The time-of-flight mass spectrometer SULEICA on AMPTE IRM was designed to measure charged particles (ions) that are accelerated in and around the Earth's magnetosphere. In 1984, it also detected particles that did not originate in our solar system. This was the first direct measurement of particles from the interstellar gas that surrounds our solar system.
Our sun is moving through an adjacent interstellar gas cloud in approximately the direction of the constellation Scorpio, with a speed of about 25 km/sec (900 mph). As a result, an interstellar wind with that speed is blowing through our planetary system, like the wind felt while driving an open convertable.
Fig. 1: Flow of interstellar helium through the solar system. The gravitation of the sun deflects the flow and piles up the gas on the downwind side. The Earth passes this region in December.
Although the sun sends out a solar wind in all directions, with speeds of 300 - 1000 km/sec (371,000 - 2,237,000 mph!), the interstellar gas is not swept out of our system. Typically, there is 1 atom in each 10 cubic centimeters of interstellar gas, and 10 ions in each cubic centimeter of solar wind near Earth. On average an interstellar gas atom can travel 100 times the distance between Sun and Earth before it is hit by a solar wind particle. Even the magnetic field that is taken along by the solar wind does not help to sweep up the gas due to its fierce UV radiation, as was thought until the late 1960's.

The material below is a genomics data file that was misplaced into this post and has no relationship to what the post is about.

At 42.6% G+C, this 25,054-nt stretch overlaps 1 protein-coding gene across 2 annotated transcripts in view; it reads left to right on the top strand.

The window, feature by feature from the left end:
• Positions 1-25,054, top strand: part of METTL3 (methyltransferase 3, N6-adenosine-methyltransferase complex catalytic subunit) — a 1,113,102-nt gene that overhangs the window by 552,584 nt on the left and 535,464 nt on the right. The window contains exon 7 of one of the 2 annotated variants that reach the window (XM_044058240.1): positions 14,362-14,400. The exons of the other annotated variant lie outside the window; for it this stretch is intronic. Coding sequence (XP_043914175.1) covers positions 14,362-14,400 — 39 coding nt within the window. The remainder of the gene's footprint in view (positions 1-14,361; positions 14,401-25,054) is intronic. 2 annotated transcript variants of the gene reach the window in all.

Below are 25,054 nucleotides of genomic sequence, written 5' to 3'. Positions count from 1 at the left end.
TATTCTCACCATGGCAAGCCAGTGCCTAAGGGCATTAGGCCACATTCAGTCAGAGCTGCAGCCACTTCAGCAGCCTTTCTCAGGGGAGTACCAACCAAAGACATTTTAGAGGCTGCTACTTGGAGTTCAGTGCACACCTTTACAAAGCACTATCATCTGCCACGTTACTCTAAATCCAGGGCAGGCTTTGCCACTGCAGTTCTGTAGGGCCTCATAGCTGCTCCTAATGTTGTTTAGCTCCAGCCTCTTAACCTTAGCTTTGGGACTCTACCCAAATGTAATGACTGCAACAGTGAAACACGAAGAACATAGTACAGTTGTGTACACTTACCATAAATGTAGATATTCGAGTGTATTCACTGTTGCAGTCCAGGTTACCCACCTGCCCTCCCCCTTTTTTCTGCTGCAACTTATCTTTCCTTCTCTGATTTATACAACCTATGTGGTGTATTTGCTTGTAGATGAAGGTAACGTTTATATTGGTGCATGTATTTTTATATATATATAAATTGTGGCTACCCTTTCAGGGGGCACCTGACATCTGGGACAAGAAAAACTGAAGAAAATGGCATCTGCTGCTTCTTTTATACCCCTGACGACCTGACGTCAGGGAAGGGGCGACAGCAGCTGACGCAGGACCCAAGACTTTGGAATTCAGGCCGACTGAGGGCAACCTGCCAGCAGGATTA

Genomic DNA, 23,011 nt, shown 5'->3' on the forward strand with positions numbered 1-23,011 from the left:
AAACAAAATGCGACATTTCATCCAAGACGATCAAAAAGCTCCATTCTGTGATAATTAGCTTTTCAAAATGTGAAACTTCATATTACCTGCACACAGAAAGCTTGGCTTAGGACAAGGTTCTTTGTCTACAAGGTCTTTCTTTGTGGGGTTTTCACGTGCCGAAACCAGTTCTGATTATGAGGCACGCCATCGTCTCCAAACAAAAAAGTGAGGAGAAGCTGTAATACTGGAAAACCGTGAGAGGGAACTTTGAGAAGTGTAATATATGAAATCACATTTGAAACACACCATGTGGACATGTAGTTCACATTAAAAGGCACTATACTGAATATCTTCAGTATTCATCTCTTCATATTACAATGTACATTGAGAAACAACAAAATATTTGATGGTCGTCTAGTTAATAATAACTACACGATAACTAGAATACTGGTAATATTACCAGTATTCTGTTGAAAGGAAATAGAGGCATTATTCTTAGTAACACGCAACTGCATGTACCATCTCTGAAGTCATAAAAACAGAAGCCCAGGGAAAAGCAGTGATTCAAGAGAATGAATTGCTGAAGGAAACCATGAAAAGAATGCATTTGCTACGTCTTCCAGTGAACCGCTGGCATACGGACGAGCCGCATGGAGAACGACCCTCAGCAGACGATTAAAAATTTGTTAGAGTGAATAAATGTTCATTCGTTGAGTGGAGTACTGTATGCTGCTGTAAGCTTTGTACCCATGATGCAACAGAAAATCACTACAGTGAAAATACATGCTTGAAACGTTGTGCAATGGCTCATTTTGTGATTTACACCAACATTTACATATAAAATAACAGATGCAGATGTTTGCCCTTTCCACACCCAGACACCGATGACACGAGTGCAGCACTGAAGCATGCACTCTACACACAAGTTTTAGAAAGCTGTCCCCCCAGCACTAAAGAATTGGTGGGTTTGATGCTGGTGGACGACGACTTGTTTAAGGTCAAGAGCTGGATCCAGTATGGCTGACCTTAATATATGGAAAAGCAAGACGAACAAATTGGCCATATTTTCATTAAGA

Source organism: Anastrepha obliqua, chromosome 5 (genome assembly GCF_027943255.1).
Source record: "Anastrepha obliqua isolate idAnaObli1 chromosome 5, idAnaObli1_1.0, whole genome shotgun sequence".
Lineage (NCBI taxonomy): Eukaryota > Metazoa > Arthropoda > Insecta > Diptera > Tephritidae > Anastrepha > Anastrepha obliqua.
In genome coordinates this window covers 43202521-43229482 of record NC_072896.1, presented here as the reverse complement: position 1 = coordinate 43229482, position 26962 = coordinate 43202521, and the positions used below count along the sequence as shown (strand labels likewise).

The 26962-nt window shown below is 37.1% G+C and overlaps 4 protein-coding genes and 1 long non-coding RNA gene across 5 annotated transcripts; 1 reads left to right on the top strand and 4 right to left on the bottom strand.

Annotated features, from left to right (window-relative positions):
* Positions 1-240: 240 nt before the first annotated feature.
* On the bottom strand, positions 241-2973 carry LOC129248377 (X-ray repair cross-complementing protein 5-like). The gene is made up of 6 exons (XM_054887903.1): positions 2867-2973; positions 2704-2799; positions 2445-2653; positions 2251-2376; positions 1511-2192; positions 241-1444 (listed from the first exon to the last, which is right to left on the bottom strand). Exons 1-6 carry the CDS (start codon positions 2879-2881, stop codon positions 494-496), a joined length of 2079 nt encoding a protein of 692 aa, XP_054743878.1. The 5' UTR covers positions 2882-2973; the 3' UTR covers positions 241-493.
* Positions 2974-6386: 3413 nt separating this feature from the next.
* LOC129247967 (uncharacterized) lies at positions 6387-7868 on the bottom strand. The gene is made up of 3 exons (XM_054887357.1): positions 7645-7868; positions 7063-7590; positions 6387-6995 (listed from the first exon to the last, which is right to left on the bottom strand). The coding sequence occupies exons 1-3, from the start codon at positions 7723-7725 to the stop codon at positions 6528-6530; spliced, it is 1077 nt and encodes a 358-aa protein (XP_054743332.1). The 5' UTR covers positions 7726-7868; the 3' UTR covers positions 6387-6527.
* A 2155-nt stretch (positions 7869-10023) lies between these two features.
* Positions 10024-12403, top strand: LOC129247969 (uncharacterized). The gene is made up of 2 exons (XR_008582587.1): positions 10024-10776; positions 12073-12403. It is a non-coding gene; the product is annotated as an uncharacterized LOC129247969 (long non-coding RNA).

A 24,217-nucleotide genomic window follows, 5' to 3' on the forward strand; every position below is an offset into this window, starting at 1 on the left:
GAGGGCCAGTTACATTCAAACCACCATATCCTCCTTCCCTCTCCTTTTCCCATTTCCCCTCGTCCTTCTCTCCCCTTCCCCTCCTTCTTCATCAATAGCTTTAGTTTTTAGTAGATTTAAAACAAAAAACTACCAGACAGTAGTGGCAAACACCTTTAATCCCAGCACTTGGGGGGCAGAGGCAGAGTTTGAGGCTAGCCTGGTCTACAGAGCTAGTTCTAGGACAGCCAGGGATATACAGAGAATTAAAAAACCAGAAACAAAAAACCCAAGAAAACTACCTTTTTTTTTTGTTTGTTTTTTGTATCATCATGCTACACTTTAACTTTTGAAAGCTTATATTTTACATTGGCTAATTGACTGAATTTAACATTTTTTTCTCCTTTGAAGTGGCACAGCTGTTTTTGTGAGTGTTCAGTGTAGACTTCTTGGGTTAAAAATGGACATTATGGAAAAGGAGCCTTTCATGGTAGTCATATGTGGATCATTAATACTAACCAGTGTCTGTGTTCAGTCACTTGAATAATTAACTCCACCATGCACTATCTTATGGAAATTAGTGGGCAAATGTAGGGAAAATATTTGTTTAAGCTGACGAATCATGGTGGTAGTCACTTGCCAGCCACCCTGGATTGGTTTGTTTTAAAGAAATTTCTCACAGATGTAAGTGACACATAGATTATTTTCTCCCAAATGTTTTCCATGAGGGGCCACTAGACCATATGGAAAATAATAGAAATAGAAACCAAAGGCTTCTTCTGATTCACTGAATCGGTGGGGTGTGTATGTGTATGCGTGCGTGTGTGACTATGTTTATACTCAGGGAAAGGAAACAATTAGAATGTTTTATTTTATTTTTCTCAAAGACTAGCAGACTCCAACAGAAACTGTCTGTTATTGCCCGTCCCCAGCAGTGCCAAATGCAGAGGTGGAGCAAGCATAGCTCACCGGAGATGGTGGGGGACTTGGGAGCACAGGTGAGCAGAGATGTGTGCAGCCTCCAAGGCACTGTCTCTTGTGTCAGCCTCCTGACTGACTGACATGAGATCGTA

For an animated explanation, download Part I of the movie:
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|Fig. 2: Gyration of an ion in a magnetic field|
The situation changes as soon as atoms of the interstellar gas are robbed of an electrons -- that is, when the atoms are ionized. This happens more frequently closer to the sun, where sunlight gets more intense. After an electron is knocked off by the sun's ultraviolet radiation, the remaining ion (with a positive charge) will no longer cross magnetic field. Ions are forced to gyrate around a field line, like a gymnast swings around the horizontal bar in the Giant Swing.
For an animated explanation, download the Part II of the movie:
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The magnetic field is carried along with the solar wind. When the motion of the ion around the magnetic field is combined with the direction of the magnetic field, the path of the ion resembles a series of bumps on an imaginary line. This is the same kind of path one can see watching the valve of a bicycle tire as the bicycle travels.
For an animated explanation, download Part III of the movie:
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Download all three parts at once (faster download)
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Why should we be so interested in the interstellar gas?
What can we learn from the measurements that ACE is making?